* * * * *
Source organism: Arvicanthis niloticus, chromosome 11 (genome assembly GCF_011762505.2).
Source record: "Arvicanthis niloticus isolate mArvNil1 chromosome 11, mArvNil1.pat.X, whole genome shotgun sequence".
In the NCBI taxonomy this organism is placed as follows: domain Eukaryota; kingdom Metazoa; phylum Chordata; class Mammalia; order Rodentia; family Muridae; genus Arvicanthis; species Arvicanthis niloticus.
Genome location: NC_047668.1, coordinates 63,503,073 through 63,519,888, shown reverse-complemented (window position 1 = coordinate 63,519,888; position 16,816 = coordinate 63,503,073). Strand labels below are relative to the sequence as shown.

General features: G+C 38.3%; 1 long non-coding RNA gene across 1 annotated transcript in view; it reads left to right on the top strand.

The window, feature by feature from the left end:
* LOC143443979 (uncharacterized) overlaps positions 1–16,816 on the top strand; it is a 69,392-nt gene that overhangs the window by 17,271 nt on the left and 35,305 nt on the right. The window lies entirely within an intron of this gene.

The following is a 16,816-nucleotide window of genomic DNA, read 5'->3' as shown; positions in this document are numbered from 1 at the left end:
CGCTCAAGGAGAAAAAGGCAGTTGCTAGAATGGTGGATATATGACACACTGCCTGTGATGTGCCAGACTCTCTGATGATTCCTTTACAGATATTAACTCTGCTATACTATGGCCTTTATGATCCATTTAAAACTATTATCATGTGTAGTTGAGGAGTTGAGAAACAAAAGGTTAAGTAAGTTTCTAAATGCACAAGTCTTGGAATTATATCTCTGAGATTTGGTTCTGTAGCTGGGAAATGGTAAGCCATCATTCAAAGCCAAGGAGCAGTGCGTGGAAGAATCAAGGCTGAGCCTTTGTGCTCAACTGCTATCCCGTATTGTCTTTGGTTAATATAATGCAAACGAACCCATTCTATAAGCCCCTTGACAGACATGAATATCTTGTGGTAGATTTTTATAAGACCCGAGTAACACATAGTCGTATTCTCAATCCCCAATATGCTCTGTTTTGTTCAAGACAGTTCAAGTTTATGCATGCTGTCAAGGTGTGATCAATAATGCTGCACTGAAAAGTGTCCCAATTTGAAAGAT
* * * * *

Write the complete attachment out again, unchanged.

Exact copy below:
Source organism: Arvicanthis niloticus, chromosome 11 (genome assembly GCF_011762505.2).
Source record: "Arvicanthis niloticus isolate mArvNil1 chromosome 11, mArvNil1.pat.X, whole genome shotgun sequence".
In the NCBI taxonomy this organism is placed as follows: domain Eukaryota; kingdom Metazoa; phylum Chordata; class Mammalia; order Rodentia; family Muridae; genus Arvicanthis; species Arvicanthis niloticus.
Genome location: NC_047668.1, coordinates 63,503,073 through 63,519,888, shown reverse-complemented (window position 1 = coordinate 63,519,888; position 16,816 = coordinate 63,503,073). Strand labels below are relative to the sequence as shown.

General features: G+C 38.3%; 1 long non-coding RNA gene across 1 annotated transcript in view; it reads left to right on the top strand.

The window, feature by feature from the left end:
* LOC143443979 (uncharacterized) overlaps positions 1–16,816 on the top strand; it is a 69,392-nt gene that overhangs the window by 17,271 nt on the left and 35,305 nt on the right. The window lies entirely within an intron of this gene.

The following is a 16,816-nucleotide window of genomic DNA, read 5'->3' as shown; positions in this document are numbered from 1 at the left end:
CGCTCAAGGAGAAAAAGGCAGTTGCTAGAATGGTGGATATATGACACACTGCCTGTGATGTGCCAGACTCTCTGATGATTCCTTTACAGATATTAACTCTGCTATACTATGGCCTTTATGATCCATTTAAAACTATTATCATGTGTAGTTGAGGAGTTGAGAAACAAAAGGTTAAGTAAGTTTCTAAATGCACAAGTCTTGGAATTATATCTCTGAGATTTGGTTCTGTAGCTGGGAAATGGTAAGCCATCATTCAAAGCCAAGGAGCAGTGCGTGGAAGAATCAAGGCTGAGCCTTTGTGCTCAACTGCTATCCCGTATTGTCTTTGGTTAATATAATGCAAACGAACCCATTCTATAAGCCCCTTGACAGACATGAATATCTTGTGGTAGATTTTTATAAGACCCGAGTAACACATAGTCGTATTCTCAATCCCCAATATGCTCTGTTTTGTTCAAGACAGTTCAAGTTTATGCATGCTGTCAAGGTGTGATCAATAATGCTGCACTGAAAAGTGTCCCAATTTGAAAGAT